At first, Hamlet feels love towards Ophelia. He expresses this love at the beginning of the play during Act I where he talks to her. We really start to realize Hamlets love for Ophelia in Act II, in his letter to Ophelia when he says, “Doubt truth to be a liar, but never doubt I love. (2.2.117-118). Hamlet expresses mixed feelings for Ophelia that confuse her, making her question whether or not his feelings for her were legitimate. Polonius advises Ophelia to stay away from Hamlet because they do not trust him. After Hamlet realizes a plan was developed to spy on him in order to figure out what is wrong with him, Hamlet realizes that no one can be trusted. At this point, Hamlets feelings change from love to concern.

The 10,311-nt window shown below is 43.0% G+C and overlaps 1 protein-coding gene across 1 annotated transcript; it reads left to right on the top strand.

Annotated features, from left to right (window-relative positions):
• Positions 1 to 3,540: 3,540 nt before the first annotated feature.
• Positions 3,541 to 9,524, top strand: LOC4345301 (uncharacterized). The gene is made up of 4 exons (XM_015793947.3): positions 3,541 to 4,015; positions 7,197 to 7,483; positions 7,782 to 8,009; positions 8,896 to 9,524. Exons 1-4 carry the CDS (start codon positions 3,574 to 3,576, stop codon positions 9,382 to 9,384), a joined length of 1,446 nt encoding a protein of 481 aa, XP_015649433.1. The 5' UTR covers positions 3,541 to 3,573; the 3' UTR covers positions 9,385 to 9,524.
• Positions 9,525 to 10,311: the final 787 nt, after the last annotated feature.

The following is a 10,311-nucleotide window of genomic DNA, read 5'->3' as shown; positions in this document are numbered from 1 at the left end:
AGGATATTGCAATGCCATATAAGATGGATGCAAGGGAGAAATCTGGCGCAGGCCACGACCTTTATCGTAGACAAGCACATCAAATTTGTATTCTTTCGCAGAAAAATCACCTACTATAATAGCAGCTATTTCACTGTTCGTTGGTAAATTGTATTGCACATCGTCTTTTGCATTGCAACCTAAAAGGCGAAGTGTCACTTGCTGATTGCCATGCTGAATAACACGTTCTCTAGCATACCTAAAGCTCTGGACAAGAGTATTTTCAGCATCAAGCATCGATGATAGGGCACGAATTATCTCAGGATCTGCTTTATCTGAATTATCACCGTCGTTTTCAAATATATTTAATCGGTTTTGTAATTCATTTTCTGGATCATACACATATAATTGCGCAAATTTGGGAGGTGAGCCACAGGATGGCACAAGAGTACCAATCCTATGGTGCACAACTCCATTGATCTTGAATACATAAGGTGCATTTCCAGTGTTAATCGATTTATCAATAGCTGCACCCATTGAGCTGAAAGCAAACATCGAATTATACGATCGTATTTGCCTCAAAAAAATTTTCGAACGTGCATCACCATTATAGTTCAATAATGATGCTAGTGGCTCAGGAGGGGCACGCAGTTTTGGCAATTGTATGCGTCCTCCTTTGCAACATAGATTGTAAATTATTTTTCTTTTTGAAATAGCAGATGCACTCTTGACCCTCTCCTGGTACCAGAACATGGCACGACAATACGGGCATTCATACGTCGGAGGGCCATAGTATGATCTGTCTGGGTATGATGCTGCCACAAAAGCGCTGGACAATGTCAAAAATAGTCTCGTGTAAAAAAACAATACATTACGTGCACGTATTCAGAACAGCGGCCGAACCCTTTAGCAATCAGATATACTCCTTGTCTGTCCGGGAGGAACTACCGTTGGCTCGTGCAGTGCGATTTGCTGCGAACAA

Hamlet feels that all women are evil and rejects and insults Ophelia as his madness gets worse. Hamlet transfers the anger he feels toward his mother because of her marriage to Claudius, to Ophelia when she rejects him. Hamlet becomes more brutal in his rejection to Ophelia after she lies to him, because he loved her and thought he could trust her. He knows that Ophelia is spying on him for her father, and his rejection towards her worsens as he continues to despise his mother for her sins. Hamlet is more angry at his mother's relationship with Claudius than the murder of his father but his anger transfers over to Ophelia to cover up his